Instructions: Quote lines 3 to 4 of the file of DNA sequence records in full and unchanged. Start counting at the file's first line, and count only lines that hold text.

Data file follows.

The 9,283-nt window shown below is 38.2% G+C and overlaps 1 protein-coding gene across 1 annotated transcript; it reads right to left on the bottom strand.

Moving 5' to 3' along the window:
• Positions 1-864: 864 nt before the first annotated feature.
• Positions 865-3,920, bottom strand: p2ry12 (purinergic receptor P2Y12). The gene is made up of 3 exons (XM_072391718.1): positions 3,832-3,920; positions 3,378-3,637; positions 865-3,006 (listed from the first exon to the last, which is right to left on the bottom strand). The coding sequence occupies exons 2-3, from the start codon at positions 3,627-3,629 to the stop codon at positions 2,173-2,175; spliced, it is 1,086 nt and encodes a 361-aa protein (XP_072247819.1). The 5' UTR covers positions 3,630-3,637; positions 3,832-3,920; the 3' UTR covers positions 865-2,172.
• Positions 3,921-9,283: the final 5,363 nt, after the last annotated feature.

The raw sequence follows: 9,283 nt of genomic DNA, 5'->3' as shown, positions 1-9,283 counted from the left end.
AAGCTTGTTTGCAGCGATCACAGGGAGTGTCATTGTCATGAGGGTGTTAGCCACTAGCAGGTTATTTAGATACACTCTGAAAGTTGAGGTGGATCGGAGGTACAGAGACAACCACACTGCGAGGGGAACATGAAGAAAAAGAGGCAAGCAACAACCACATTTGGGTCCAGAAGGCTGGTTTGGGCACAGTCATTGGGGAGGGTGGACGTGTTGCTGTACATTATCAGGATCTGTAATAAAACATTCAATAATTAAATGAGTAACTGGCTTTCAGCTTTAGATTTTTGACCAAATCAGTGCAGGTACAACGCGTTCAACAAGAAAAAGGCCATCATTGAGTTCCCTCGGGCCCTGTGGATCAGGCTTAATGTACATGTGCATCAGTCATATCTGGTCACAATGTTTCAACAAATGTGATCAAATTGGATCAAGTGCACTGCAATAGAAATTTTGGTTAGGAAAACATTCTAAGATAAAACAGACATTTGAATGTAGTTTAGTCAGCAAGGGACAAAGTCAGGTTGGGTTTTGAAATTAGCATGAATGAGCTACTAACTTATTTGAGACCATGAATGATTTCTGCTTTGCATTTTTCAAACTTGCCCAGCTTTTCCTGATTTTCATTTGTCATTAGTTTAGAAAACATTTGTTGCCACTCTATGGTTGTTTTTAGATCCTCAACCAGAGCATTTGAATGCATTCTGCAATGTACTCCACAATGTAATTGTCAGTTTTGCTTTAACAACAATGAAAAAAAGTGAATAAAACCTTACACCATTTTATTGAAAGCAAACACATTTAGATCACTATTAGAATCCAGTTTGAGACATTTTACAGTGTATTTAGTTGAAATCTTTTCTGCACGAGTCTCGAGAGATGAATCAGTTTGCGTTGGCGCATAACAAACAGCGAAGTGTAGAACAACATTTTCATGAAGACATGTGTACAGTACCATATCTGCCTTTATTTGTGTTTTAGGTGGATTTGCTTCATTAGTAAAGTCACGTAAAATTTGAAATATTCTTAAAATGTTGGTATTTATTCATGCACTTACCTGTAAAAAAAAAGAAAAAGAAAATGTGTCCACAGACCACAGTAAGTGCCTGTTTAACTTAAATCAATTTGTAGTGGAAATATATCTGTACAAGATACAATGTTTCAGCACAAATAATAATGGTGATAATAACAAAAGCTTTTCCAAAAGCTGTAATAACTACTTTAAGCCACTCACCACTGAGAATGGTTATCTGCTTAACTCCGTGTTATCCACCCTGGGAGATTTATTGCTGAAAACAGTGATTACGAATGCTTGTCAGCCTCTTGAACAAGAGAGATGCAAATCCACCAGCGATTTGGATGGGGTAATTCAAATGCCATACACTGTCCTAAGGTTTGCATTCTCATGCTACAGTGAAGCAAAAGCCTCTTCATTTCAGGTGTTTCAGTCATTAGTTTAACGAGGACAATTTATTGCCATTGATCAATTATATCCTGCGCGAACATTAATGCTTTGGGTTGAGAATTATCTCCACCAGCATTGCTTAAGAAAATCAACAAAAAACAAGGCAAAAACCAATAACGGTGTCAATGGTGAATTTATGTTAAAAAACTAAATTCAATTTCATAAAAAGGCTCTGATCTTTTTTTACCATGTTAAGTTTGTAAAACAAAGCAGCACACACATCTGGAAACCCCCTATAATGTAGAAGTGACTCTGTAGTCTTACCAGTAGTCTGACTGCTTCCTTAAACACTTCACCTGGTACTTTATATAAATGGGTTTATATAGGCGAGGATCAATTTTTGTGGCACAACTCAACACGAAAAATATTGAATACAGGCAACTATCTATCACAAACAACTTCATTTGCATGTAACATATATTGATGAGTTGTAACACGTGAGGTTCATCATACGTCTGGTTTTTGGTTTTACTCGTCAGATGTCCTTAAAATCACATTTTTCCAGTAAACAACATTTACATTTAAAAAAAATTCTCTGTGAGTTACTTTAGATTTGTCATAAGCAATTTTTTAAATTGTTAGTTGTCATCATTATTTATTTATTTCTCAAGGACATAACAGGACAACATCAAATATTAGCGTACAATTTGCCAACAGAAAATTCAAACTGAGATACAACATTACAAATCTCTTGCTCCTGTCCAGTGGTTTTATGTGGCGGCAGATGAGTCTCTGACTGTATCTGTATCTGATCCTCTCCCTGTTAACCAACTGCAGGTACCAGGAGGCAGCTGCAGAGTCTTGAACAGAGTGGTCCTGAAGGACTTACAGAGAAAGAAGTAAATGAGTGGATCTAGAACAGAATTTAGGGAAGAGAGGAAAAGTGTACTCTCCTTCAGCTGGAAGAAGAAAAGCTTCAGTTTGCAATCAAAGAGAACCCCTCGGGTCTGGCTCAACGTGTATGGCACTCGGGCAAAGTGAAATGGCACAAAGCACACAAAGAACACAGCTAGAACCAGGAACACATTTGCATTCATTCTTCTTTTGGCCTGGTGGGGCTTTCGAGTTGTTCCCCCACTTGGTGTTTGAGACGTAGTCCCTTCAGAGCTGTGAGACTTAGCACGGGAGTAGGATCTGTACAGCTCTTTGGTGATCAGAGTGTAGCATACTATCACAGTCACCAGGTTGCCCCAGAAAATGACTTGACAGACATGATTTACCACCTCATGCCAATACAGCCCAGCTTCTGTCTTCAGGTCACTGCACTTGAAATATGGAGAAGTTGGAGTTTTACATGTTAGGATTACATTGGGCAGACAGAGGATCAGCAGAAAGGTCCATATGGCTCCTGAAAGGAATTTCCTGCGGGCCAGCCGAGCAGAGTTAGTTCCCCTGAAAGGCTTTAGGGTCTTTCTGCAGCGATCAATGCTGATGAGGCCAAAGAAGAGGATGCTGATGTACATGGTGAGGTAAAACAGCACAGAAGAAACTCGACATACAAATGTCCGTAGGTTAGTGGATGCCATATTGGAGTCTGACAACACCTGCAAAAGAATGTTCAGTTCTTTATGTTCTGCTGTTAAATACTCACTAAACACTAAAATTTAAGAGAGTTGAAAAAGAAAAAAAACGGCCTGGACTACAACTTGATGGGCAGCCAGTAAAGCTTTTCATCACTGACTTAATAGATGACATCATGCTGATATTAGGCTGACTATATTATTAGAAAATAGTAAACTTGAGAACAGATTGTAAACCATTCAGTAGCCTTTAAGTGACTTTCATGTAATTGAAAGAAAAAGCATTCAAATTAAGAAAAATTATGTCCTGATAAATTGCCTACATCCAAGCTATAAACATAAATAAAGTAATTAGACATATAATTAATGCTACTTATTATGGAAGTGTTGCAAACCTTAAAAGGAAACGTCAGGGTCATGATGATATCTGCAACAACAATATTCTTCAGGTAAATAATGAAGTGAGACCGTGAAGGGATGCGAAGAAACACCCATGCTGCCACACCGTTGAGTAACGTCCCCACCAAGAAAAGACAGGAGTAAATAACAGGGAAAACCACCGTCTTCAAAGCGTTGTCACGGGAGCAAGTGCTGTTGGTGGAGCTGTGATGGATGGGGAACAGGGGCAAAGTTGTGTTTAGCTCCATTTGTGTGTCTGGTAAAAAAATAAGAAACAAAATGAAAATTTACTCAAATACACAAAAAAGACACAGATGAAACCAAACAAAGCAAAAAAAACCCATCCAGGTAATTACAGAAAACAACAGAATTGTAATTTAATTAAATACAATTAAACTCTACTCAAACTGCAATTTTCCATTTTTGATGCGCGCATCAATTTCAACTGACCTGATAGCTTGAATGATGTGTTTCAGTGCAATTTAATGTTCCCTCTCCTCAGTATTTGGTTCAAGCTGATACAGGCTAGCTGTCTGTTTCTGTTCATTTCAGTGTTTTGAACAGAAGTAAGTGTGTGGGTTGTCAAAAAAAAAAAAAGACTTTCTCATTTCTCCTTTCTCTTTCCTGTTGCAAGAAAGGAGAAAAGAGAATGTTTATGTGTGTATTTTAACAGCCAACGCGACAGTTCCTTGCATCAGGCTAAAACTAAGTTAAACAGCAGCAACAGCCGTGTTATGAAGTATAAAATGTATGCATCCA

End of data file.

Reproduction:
• Positions 1-864: 864 nt before the first annotated feature.
• Positions 865-3,920, bottom strand: p2ry12 (purinergic receptor P2Y12). The gene is made up of 3 exons (XM_072391718.1): positions 3,832-3,920; positions 3,378-3,637; positions 865-3,006 (listed from the first exon to the last, which is right to left on the bottom strand). The coding sequence occupies exons 2-3, from the start codon at positions 3,627-3,629 to the stop codon at positions 2,173-2,175; spliced, it is 1,086 nt and encodes a 361-aa protein (XP_072247819.1). The 5' UTR covers positions 3,630-3,637; positions 3,832-3,920; the 3' UTR covers positions 865-2,172.